Ensure you’ve got good email addresses, sans typosCut your list size in half or more because new subscribers don’t confirm
Ensure you’ve got a real person on your list, not just whatever email address
Ensure your new subscriber is actually using an email address they check, not some throwaway
Reduce likelihood of being called spam
Improve your deliverability scores thanks to all of the above
Good marketers love double opt in.


Bad leads are more likely to bring down your email sender reputation because, by not confirming they want to get emails from you, they tend to, well, not want to get emails from you. And here’s the thing: your sender reputation score gets negatively impacted when:

  • Subscribers don’t open emails from you, which tells ISPs you’re a bad sender
  • Subscribers mark you as spam (which happens if you keep showing up in their inbox uninvited)
  • They unsubscribe fast, which tells ISPs you’re a bad sender

And the more this happens, the worse your reputation gets. Which makes it nearly impossible to actually use your list. And you have to go through this whole re-engagement, re-activation effort with new list hygiene rules in place. So yeah — just do double opt-in out of the gate, and you’re safe(r).

So if all that is true…

Why do businesses spend money acquiring one-click leads on social platforms?

In my experience: Facebook ad managers / coordinators, media buyers, agencies – they love to say you should use Facebook (sorry Meta ugh) ads to build your list.

It’s one click. And voila! They’re on your list. Except, as we’ve already covered, they’re not really.

Technically yes, you’ve added a new email address to your list.

But this is not a good lead. This is a step up from a cold lead. Barely a step up.

The reason you’re being told you should use this – no let me rephrase: the reason you’re being PRESSURED to use social ads for one-click list-building is because it’s easy for that coordinator, buyer or agency to measure and “prove” that the ads are working.

“See? We added 100 leads to your list last week.”

And then? Then it’s all on your EMAILS to convert them.

Which would be fine.

IF your emails were being sent to good leads.

Which they’re not. As we’ve already covered.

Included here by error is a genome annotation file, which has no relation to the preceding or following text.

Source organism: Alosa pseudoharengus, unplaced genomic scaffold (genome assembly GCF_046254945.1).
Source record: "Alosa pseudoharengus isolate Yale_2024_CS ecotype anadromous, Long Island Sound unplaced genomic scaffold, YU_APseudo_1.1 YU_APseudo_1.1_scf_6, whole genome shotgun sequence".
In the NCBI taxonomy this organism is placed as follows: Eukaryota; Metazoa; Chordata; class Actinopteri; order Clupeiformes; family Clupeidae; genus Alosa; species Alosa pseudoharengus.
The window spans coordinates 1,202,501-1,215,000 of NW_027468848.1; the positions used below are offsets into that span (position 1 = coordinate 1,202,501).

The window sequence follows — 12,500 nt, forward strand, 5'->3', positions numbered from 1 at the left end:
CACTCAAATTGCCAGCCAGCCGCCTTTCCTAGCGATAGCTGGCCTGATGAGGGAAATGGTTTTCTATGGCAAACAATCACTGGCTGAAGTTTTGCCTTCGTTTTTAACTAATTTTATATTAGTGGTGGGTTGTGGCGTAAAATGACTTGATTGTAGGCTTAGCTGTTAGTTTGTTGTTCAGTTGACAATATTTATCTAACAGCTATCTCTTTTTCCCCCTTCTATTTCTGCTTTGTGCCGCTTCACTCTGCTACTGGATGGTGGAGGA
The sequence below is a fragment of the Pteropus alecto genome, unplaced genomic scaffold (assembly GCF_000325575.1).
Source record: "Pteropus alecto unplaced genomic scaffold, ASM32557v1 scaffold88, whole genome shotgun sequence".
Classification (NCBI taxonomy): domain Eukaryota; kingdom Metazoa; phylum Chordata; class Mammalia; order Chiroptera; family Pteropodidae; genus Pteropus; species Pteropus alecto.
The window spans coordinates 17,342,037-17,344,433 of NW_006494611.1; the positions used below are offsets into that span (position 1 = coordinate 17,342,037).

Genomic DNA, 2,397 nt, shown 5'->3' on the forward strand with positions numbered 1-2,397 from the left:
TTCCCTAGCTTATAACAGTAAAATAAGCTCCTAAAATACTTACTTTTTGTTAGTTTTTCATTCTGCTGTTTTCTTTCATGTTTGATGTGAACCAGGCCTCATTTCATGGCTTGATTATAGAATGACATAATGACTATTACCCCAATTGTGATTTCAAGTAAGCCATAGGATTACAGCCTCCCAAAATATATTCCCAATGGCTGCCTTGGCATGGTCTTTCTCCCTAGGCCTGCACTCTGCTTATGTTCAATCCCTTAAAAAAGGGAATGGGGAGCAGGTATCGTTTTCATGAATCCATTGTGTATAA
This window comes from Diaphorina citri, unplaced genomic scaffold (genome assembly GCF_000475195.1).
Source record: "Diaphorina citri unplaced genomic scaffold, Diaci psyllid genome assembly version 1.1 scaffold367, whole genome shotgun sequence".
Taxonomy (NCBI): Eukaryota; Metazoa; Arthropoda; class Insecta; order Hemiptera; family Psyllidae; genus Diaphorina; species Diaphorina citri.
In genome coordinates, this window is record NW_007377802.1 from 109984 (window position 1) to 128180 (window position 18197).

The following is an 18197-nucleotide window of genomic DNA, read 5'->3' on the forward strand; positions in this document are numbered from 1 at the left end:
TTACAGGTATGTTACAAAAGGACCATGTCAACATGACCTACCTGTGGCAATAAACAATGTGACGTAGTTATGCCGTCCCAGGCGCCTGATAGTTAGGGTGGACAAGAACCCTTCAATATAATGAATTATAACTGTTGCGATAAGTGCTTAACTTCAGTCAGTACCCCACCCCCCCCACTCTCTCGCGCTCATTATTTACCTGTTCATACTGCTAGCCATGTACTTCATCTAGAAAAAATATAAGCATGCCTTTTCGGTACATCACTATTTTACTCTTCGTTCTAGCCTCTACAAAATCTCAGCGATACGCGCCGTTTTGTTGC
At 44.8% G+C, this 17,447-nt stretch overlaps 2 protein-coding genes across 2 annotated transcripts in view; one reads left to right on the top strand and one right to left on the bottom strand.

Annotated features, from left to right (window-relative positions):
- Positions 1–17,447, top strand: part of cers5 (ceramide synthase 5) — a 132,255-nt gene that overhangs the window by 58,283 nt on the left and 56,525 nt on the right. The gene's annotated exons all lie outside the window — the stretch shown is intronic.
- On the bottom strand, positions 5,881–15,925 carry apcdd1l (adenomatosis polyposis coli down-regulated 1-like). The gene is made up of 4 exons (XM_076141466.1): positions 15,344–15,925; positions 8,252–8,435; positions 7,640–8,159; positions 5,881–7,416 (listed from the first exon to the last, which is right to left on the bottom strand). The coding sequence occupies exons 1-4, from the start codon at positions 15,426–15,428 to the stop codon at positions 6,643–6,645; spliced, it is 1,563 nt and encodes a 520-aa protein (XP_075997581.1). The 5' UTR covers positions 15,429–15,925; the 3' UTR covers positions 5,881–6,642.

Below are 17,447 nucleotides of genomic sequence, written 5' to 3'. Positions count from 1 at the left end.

All you’ve done is pay (very good money) to buy leads that 1) don’t care (bad lead), 2) said yes to something free on Instagram (bad lead), 3) haven’t actively opted in (bad lead) and 4) may have NO CLUE who your brand is or what that sender is in their inbox – “looks like spam” *hits spam button* *loves hitting buttons, hates reading* – (BAD LEAD) only to push that crappy-ass lead along to your Email Marketing Department… aka one person with coordinator status who’s like life is too short.

(BTW, this is why Boxcar exists and why our clients get addicted to it.)

Don’t. Give. Meta. Money. For. Shitty. Leads.

You’ll just keeping giving them money. And it’ll stress you out.

Instead, try putting that ad budget into converting the leads on your list before you throw more money at Meta (a company that’s really bad with its own money so prolly doesn’t respect yours and that’s not so good to its people year after year while you’re busy trying to make money so you can treat your people even better).

List size is not the point. List quality is. Yes you know this but you keep forgetting, so I highlighted it for you.

2. Free ebooks.

Basically free anything is bad for quality list growth.

Now this point is not universally true. We’ve worked with clients – like Launch Darkly – to give away good lead magnets that bring in really healthy leads that convert into massive contracts. Giving away a Forrester report, for example, is generally going to be a safe bet if you’re trying to attract SVPs with budget.